I finally went home to grab clothes for my boys who were to sleep over at Nana and Papa’s house. I ate dinner with them, trying to soothe their concerns but swallowed hard when Benjamin asked, “Is Ari going to die?”

“No,” I said. “But he’s going to need time to get better.”

“I miss Mommy,” Jacob moaned.

I kissed them goodnight and went back to see Wendy and Ari at the new hospital room, which we shared with a frazzled single mom whose baby also had RSV. Wendy cried, worn down by concerns for an infant she could no longer protect in her womb. I’d never seen her so worked over and I hope I never see it again. I, on the other hand, felt numb and tried  to figure out how to help her, our big boys, my students who were to have a final exam the next day, and little Ari.

I left late and slept for two hours alone in my house. It was eerie with my wife and three children away. I felt like a shell without them.

The next day, I gave my final exam and went to relieve Wendy, who had had a night of worry and beeping medical monitors. For the hours I then spent holding and feeding Ari, I felt strangely at peace. I was so connected to my son as I gave him the only things he needed from me – time and love.

Wendy returned to take the night watch. My mom brought the boys home and I went through the bedtime rituals as normally as possible, then let the kids sleep in the big bed with me.

In the morning, I took the boys to school and went home to tie up loose ends. Then, Wendy called to say Ari’s lungs had cleared enough for him to leave the hospital.

Wendy and Ari got back late that morning, but it wasn’t until the afternoon, when I brought home the older kids, that I felt I could really breathe again. Ari did need medicine at home for several days, though his smiles returned, bigger than ever.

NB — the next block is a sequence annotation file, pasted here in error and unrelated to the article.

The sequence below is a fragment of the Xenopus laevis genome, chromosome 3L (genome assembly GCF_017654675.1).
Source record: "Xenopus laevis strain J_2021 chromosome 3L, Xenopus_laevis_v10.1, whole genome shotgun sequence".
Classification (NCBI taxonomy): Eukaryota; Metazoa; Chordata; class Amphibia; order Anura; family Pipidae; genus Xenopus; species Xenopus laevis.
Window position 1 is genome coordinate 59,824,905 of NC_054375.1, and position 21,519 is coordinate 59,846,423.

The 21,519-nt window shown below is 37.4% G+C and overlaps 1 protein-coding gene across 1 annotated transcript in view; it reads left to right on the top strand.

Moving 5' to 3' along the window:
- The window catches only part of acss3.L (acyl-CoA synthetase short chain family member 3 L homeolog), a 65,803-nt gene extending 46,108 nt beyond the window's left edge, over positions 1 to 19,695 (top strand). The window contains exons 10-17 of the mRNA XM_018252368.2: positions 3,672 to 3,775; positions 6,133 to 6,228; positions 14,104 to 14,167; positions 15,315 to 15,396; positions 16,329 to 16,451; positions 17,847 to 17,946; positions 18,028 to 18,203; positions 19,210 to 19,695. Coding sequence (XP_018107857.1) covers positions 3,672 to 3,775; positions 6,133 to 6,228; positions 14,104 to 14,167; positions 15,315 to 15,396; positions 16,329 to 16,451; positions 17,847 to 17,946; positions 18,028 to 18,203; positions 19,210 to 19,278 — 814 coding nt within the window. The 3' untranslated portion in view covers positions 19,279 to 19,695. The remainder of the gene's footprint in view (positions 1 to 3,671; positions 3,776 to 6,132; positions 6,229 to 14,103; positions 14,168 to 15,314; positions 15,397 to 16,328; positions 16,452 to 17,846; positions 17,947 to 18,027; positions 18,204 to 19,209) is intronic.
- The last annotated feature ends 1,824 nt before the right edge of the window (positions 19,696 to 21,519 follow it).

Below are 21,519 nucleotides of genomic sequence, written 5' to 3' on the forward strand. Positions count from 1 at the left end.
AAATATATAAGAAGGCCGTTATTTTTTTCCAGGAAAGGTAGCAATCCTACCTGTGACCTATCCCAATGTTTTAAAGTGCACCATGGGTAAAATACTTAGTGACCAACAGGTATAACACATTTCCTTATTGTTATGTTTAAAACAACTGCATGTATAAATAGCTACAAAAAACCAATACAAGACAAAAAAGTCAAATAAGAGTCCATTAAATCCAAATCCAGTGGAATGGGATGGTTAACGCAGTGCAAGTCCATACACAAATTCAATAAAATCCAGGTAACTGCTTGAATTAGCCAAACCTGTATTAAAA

Looking back, I realize that what we went through cannot compare to what other parents endure with children who have more serious illnesses. Those parents have courage I can hardly fathom.

Indeed, parenthood has plenty of twists and turns to make us all feel out of control. It’s enough to force us to hold our breath for fear of what might happen next. Yet, we manage to settle down, however cautiously, breathing in the fullness our children bring to our lives.

Posted in Columns by Family Man, Health, Parenting Stress | Leave a comment

Fear and Parenting

By Gregory Keer

In my pre-fatherhood days, Saturday night meant excitement. There were the pre-marriage nights of cluelessly searching for women, followed by the post-wedding evenings of double features and an apartment all to ourselves.

But now, Saturday thrills have a new description: rushed family meals, bone-rattling screams, and calls to the paramedics.

Let’s rewind that last part and explain. It’s a recent Saturday night at the house of our friends Julie and David. Everyone gets along famously. The moms complain about the dads. The dads watch football. The kids tear the house apart, pitting the girls against the boys with the littlest ones on the sidelines, crying to be included. The parents try to pretend that this is fun, smiling through clenched teeth and yearning to go to bed by 8:30—three hours before the once requisite Saturday Night Live.